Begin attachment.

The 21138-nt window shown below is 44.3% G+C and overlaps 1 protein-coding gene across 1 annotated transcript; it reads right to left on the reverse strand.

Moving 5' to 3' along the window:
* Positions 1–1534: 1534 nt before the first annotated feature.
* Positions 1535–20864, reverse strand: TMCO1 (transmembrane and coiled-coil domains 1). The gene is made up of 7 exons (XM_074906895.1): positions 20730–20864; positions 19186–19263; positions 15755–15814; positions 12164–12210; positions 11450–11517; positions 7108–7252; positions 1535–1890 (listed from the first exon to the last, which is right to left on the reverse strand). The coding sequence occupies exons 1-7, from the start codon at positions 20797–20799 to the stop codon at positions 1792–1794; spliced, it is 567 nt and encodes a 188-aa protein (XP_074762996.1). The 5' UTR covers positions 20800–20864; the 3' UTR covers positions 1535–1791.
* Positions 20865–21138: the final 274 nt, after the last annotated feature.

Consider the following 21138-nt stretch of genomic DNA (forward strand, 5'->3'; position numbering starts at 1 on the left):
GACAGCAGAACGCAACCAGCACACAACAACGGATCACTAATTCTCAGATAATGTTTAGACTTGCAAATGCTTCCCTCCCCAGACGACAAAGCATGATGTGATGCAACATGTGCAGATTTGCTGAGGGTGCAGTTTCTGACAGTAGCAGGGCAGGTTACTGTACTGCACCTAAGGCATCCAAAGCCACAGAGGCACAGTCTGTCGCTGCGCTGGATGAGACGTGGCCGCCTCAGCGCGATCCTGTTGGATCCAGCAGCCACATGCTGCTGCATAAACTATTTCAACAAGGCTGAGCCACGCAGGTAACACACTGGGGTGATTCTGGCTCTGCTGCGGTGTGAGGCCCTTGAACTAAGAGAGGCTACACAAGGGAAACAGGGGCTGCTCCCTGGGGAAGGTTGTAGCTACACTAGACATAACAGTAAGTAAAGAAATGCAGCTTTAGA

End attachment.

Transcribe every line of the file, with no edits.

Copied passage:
The 21138-nt window shown below is 44.3% G+C and overlaps 1 protein-coding gene across 1 annotated transcript; it reads right to left on the reverse strand.

Moving 5' to 3' along the window:
* Positions 1–1534: 1534 nt before the first annotated feature.
* Positions 1535–20864, reverse strand: TMCO1 (transmembrane and coiled-coil domains 1). The gene is made up of 7 exons (XM_074906895.1): positions 20730–20864; positions 19186–19263; positions 15755–15814; positions 12164–12210; positions 11450–11517; positions 7108–7252; positions 1535–1890 (listed from the first exon to the last, which is right to left on the reverse strand). The coding sequence occupies exons 1-7, from the start codon at positions 20797–20799 to the stop codon at positions 1792–1794; spliced, it is 567 nt and encodes a 188-aa protein (XP_074762996.1). The 5' UTR covers positions 20800–20864; the 3' UTR covers positions 1535–1791.
* Positions 20865–21138: the final 274 nt, after the last annotated feature.

Consider the following 21138-nt stretch of genomic DNA (forward strand, 5'->3'; position numbering starts at 1 on the left):
GACAGCAGAACGCAACCAGCACACAACAACGGATCACTAATTCTCAGATAATGTTTAGACTTGCAAATGCTTCCCTCCCCAGACGACAAAGCATGATGTGATGCAACATGTGCAGATTTGCTGAGGGTGCAGTTTCTGACAGTAGCAGGGCAGGTTACTGTACTGCACCTAAGGCATCCAAAGCCACAGAGGCACAGTCTGTCGCTGCGCTGGATGAGACGTGGCCGCCTCAGCGCGATCCTGTTGGATCCAGCAGCCACATGCTGCTGCATAAACTATTTCAACAAGGCTGAGCCACGCAGGTAACACACTGGGGTGATTCTGGCTCTGCTGCGGTGTGAGGCCCTTGAACTAAGAGAGGCTACACAAGGGAAACAGGGGCTGCTCCCTGGGGAAGGTTGTAGCTACACTAGACATAACAGTAAGTAAAGAAATGCAGCTTTAGA